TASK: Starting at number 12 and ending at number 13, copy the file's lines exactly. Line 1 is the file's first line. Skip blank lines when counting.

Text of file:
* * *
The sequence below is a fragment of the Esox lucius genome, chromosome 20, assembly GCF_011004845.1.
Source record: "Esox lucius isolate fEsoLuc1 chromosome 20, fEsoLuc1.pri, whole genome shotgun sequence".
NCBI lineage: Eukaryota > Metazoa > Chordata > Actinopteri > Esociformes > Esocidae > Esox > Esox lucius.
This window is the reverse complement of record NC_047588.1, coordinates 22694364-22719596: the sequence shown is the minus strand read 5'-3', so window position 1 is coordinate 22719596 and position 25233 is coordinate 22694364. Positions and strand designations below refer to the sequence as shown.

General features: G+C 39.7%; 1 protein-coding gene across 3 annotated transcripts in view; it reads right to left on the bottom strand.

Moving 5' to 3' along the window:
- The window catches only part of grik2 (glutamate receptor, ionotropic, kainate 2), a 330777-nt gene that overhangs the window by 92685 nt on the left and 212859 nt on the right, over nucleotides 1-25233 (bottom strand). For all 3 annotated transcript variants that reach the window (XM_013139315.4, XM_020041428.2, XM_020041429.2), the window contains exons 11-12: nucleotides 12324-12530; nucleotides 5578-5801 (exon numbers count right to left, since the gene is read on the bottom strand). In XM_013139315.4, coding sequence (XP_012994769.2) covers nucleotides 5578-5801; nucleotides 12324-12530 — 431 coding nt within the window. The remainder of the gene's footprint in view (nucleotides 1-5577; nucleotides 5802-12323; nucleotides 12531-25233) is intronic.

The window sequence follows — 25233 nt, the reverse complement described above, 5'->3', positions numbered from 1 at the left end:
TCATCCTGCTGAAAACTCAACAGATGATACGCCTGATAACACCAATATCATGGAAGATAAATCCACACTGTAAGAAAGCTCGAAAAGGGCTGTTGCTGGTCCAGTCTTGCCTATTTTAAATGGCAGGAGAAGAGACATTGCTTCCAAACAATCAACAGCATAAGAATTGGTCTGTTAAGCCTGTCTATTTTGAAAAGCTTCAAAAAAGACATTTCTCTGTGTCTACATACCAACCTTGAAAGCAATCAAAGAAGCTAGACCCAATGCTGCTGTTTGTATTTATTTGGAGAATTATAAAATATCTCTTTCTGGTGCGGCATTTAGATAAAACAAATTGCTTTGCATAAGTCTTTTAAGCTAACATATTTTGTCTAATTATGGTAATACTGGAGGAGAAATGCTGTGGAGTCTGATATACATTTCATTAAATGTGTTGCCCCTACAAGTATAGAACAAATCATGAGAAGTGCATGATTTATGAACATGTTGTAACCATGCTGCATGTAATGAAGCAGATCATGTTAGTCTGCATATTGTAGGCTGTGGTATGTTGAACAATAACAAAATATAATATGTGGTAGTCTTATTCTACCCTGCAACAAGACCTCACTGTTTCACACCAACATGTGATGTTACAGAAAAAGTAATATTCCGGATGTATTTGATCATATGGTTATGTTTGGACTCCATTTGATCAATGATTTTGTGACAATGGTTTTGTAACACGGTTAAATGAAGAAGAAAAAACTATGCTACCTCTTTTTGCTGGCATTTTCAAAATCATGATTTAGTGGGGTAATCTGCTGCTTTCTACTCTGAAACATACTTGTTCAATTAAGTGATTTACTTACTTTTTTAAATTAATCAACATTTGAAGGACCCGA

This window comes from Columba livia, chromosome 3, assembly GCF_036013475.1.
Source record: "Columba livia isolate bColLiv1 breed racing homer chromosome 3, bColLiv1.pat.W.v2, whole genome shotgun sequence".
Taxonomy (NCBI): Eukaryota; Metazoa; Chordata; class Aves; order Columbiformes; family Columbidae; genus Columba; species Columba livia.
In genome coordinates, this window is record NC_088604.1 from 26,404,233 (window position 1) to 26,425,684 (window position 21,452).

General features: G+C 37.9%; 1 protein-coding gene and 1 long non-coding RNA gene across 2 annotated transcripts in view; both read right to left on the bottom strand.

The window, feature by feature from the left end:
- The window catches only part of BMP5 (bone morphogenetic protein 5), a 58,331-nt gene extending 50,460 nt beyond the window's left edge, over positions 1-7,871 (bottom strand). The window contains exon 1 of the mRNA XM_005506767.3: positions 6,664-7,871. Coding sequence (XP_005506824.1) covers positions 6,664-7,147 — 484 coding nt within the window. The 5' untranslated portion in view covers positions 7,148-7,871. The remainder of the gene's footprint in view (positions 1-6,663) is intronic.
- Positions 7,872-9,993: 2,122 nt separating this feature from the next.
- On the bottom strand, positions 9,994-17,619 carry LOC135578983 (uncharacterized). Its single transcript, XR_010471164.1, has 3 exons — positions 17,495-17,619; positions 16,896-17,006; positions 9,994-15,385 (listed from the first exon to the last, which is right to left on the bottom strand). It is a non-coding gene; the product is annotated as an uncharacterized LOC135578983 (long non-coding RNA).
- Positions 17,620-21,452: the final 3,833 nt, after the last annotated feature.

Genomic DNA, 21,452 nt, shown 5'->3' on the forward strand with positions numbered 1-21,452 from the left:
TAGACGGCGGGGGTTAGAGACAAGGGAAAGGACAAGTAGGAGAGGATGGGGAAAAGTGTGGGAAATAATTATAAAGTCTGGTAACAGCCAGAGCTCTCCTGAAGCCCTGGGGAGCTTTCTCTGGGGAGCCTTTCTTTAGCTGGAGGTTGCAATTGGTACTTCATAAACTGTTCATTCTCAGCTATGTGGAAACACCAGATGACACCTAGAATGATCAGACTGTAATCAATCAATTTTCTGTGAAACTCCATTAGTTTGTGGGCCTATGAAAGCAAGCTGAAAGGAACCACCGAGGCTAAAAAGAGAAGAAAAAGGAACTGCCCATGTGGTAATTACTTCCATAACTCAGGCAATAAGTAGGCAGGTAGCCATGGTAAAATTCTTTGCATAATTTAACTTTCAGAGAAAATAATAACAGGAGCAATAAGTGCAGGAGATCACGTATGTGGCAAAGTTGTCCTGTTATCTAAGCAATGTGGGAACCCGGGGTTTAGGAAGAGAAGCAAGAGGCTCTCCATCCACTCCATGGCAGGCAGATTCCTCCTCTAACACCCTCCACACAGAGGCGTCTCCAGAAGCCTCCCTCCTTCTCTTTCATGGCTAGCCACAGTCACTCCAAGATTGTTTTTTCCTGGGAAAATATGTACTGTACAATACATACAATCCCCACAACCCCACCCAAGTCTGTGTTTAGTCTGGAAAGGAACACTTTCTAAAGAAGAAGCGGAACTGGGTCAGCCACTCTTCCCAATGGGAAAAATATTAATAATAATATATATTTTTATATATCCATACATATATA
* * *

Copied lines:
Taxonomy (NCBI): Eukaryota; Metazoa; Chordata; class Aves; order Columbiformes; family Columbidae; genus Columba; species Columba livia.
In genome coordinates, this window is record NC_088604.1 from 26,404,233 (window position 1) to 26,425,684 (window position 21,452).